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patio with poised taupe paint color walls

The Psychology of Color Decoded

By 2 minute read

Last updated on July 19th, 2019

Sherwin-Williams’ National Painting Week may have ended, but some areas could still use that extra zest of color. The question is, which color is right for your space? Our friends at Sherwin-Williams are experts in the field of color psychology and have mastered this detail to help you pick the perfect paint for your home.

Dr. Sally Augustin, an applied environmental psychologist, revealed her thoughts on how color can influence our state of mind. Take a look at the psychological impacts of five Sherwin-Williams’ colors to help you make the best decision for your next color hues. Grab a paintbrush and a gallon of color, and let’s get started!


Cut the Mustard SW 6384

Using Cut the Mustard in a kitchen dining alcove would work well because warm colors stimulate our appetite and the darker shade will make the space seem cozy.

apartment with cut the mustard paint color


Poised Taupe SW 6039

Poised Taupe is a warm-ish shade that can work well in large-ish places where groups of people will spend time together. It is also a good choice for a lower section of a wall, say below a chair rail or a floor. We feel more comfortable in a space when the darkest surface is underfoot or lower on walls than they do when the darker surfaces are placed overhead or higher on walls.


Mindful Gray SW 7016

Mindful Gray is a calming option for a brightly lit space or one with lots of natural light. All that light will not wash out this shade! Mindful Gray is a safe option for people who are taking their first step beyond white walls; its use enhances a space but doesn’t seem like a risky initial move.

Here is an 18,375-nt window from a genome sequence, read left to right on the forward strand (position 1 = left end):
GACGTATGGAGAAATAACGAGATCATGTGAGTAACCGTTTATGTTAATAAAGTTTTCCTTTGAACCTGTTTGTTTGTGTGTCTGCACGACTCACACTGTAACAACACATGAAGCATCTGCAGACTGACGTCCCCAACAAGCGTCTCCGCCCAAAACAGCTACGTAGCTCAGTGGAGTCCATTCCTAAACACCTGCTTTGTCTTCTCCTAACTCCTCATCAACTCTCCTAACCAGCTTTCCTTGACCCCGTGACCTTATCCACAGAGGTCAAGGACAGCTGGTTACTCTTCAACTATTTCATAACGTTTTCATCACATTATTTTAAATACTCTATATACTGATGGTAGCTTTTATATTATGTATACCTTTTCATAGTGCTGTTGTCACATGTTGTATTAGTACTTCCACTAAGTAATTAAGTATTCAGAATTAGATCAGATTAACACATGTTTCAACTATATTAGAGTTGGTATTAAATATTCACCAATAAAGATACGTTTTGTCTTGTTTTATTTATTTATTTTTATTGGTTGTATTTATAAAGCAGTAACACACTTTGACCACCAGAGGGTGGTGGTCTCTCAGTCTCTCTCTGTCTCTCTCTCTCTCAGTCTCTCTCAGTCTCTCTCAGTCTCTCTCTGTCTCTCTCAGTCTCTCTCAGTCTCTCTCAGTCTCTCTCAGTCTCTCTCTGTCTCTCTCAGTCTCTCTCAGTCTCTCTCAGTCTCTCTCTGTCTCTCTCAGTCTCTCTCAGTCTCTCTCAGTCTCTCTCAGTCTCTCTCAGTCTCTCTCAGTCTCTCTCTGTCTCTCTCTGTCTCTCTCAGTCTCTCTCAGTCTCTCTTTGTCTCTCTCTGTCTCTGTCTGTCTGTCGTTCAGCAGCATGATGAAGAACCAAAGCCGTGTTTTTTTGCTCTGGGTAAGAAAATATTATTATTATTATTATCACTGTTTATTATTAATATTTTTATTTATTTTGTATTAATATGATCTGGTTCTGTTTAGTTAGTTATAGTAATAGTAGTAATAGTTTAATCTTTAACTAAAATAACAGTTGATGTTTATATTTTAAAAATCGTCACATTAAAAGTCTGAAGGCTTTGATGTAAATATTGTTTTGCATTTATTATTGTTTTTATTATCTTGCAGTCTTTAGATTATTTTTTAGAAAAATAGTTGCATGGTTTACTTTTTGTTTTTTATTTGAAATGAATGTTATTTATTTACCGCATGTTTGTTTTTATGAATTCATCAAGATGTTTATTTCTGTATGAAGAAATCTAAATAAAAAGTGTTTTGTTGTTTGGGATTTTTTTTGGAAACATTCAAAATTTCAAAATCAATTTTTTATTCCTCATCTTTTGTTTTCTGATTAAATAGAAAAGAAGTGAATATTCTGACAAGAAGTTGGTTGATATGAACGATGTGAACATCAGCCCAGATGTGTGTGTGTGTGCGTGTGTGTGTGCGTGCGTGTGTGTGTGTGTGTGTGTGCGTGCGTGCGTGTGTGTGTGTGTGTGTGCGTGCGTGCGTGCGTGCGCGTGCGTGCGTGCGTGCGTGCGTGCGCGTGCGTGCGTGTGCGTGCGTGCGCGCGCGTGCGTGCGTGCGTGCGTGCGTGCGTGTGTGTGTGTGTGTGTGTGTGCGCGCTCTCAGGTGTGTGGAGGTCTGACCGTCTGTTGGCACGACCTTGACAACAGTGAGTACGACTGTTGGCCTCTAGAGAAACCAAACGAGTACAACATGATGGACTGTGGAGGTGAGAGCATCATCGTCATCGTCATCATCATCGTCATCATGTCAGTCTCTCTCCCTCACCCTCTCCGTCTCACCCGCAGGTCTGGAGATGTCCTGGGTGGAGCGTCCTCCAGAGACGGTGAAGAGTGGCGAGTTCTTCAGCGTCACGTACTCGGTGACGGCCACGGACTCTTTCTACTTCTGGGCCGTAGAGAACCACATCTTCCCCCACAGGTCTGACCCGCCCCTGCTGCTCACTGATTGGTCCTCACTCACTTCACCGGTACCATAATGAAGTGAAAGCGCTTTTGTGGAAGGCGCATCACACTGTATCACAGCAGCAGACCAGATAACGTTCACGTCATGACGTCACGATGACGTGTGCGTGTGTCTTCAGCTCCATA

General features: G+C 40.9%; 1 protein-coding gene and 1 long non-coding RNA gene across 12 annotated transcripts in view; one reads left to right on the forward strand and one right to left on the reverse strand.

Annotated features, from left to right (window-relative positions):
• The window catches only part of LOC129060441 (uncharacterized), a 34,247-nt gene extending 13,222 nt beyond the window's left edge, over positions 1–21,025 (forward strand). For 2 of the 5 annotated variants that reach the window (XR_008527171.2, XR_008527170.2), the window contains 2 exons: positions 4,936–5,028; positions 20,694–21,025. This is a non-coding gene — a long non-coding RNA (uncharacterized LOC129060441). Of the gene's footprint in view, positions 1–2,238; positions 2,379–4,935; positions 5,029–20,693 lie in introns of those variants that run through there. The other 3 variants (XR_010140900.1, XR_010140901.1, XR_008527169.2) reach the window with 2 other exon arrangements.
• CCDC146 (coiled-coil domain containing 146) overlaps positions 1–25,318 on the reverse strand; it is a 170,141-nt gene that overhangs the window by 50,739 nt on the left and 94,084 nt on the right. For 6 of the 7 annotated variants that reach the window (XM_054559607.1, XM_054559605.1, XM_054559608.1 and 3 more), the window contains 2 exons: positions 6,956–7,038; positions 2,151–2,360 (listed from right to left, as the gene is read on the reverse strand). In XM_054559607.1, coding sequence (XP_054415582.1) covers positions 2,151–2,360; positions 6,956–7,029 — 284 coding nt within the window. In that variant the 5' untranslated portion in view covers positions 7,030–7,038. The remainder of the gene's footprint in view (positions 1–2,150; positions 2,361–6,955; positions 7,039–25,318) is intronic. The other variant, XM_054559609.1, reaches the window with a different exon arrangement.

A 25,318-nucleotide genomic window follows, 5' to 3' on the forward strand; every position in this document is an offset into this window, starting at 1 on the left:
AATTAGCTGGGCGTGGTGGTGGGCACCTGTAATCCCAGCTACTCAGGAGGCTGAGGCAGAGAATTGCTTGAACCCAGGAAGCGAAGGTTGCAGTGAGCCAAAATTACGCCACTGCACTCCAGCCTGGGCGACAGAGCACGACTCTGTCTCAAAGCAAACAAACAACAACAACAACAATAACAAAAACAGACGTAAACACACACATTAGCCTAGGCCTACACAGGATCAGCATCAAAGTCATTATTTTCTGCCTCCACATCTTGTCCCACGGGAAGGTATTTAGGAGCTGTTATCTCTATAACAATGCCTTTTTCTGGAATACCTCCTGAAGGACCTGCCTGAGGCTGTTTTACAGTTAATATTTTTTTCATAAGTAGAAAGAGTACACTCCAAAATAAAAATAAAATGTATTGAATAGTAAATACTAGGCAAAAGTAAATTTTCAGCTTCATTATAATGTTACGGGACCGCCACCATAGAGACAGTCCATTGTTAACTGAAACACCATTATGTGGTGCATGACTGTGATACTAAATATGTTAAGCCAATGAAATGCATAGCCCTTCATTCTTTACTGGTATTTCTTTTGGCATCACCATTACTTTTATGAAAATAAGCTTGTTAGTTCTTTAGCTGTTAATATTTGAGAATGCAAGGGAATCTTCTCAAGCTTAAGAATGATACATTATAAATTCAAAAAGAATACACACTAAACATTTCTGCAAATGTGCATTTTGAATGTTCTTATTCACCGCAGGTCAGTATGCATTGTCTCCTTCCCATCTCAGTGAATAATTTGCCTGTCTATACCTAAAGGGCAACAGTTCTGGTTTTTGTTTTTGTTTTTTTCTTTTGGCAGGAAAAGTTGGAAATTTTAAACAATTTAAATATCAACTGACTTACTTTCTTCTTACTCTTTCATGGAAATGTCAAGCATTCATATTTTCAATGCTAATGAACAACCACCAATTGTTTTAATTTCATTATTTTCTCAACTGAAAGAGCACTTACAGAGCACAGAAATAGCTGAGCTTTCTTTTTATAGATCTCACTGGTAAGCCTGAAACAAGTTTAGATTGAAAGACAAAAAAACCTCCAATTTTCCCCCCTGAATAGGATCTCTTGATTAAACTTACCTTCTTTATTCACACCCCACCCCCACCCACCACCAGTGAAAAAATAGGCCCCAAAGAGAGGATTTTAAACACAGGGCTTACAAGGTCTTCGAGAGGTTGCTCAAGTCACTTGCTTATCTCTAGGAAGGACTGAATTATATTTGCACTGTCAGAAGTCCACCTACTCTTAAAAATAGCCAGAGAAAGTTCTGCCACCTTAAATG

work area with mindful gray color paint


High Reflective White SW 7757

High Reflective White is a good color to use on a wall with lots of windows; a white around something as bright as a window is easier on the eyes than a darker color. White also signals cleanliness, so white shades can be good options for example, in bathrooms. High Reflective White would be a good choice for a closet; it would make the space seem brighter, and that would make whatever someone is searching for a little easier to find. Whites are also excellent on woodwork in more traditional settings; we have cultural expectations for particular colors in certain applications.

bathroom with high reflective white paint color


Rave Red SW 6608

A red background can add the perception of attractiveness (applies to both men and women). Rave Red is also the color of many fine wines, so its use in a wine tasting room or dining room can appropriately call red wine to mind.

Dining room with rave red color paint.

With just a few colors decoded, from expert Dr. Sally Augustin, it is easier to pick a shade to enhance the overall vibe of your space and understand color psychology. Take a look at some of our favorite picturesque rooms on our Pinterest boards or peruse our blog for more articles on how you can add personal touches to your luxury home.

If you are looking to make a colorful difference in a community near you, join Sherwin-Williams for National Painting Week. Every year, their employees team up with non-profits and business partners to refresh spaces and give back to organizations that make a positive difference in communities around the country. Earlier in 2017, almost 3,370 Sherwin-Williams stores participated in 252 community projects across the United States and Canada!

Vendor partner Sherwin-Williams and Dr. Sally Augustin contributed to this story. 

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Toll Brothers Content Team

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